The Scientific Activist

Only in Oxford…

The following email was recently sent out to members of Magdalen College at the University of Oxford:

Sometime between last Wednesday, 5th, and yesterday Sunday 9th, about
two and a half tons of lead roofing was stripped from the top of the
building on the outside of the deer park (at the southern, Holywell St
junction end, near the small tower in our wall) on Longwall St. This is
the Conservation Studio library, owned by Merton.

If you saw anything, such as a lorry loading up, please let me know and
I will pass on the information to Merton who are in contact with the Police.

A few thoughts come to mind.

Firstly, the fact that someone was able to steal two and a half tons of anything is impressive enough.

Secondly, the fact that someone was able to do this without arousing any suspicion is almost unbelievable.

But, thirdly, the fact that this two-and-a-half-ton roof was gone for five days before anyone happened to notice? That, my friend, is the sort of thing could only happen in Oxford.


Hat tip to Florence Yoon.

Comments

  1. #1 Hank Roberts
    September 10, 2007

    Depends, probably there’s still a waterproof layer keeping the daylight from showing. Roofers work very, very fast (even the legitimate ones).

    I think a more notable point is that this is typical of metal theft going on worldwide.

    http://www.nytimes.com/2007/07/31/us/31copper.html?ex=1343534400&en=cd5f41c68cd66586&ei=5088&partner=rssnyt&emc=rss

    No, people don’t assume that a large work crew with a big vehicle and a lot of equipment are thieves, they assume they’re doing planned work.

    This has to change. Or China won’t need to quit buying US debt to bring the US to its knees; the US could just collapse as its infrastructure is gutted and hauled away for scrap.

    Likely Britan is having the same problems.

  2. #2 pj
    September 10, 2007

    Sadly it is now a common occurance, destroying irreplacable artefacts from sculptures to church bells.

  3. #3 blf
    September 10, 2007

    There’s been several cases in the UK of large metal sculptures being stolen, presumably to be sold for scrap. Sometimes, as I recall, these haven’t been noticed for days as well.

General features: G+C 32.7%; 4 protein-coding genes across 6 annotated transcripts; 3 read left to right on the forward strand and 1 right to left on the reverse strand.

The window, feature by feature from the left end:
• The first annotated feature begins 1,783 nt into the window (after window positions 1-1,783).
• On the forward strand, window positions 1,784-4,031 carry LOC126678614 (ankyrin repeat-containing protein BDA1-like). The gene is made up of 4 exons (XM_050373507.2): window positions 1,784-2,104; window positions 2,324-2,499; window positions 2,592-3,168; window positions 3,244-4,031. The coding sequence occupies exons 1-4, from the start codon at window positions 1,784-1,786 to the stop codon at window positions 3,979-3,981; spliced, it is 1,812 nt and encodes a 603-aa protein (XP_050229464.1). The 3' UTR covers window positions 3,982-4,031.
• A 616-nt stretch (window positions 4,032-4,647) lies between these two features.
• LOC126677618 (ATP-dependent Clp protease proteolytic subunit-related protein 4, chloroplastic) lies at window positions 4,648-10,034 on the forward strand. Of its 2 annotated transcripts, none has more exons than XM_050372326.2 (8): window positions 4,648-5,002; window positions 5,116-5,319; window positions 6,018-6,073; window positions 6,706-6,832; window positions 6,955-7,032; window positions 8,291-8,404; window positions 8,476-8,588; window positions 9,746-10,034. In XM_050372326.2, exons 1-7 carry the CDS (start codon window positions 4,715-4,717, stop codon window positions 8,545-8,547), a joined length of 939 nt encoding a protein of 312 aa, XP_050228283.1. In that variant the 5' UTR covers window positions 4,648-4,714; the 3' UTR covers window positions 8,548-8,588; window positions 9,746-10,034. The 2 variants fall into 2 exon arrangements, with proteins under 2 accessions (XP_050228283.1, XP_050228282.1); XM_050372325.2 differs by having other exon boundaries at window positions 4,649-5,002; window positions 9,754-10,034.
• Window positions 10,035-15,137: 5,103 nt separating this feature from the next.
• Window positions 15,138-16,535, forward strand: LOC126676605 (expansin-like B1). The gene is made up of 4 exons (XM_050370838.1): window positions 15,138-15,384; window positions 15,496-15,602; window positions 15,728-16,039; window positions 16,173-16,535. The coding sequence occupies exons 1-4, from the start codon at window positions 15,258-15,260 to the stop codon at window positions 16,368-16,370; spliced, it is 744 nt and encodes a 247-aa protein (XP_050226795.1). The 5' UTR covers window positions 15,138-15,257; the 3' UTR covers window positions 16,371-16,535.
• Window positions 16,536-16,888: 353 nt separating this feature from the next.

Whilst the motivation seems different, there was a case in Dublin Ireland a few years ago (2001?) of someone removing several metres of the stone block walls alongside the River Liffey. As far as I can recall, that was noticed the next morning!

  4. #4 csrster
    September 11, 2007

    I thought that stealing lead from roofs went out of fashion around the same time as black-and-white hooped sweatshirts and sacks marked “SWAG”. Of course Oxford is rather well known for hanging on to ancient traditions.

  5. #5 Herman Claus
    September 11, 2007

    That’s nothing : six years ago in my neighborhood thieves got away with stealing five 60-year old oak trees from someone’s garden in a suburb!

  6. #6 Oliver
    September 13, 2007

    The other day, the Berlin-Hamburg rail connection was shut down temporarily. Thieves had stolen several key wires from a critical control center. Sculptures have gone missing in Germany, too, and metal roofs stolen in part as well. Even old railway tracks have been hauled off overnight, and we can be glad that so far, they haven’t started to steal the installed tracks. However, what they have done is stealing part of the overhead wiring -makes you wonder what their idea of sanity is, working on a live railway powerline.

  7. #7 Monado
    September 14, 2007

    Perhaps I shouldn’t mention this, but it’s amazing how a hard hat allays suspicion.

  8. #8 Lars
    September 21, 2007

    This is a sufficiently ancient occupation that its perpetrators have a folk-name: Bluey-men. Although this term was originally restricted to those who stole the lead roofing from churches.

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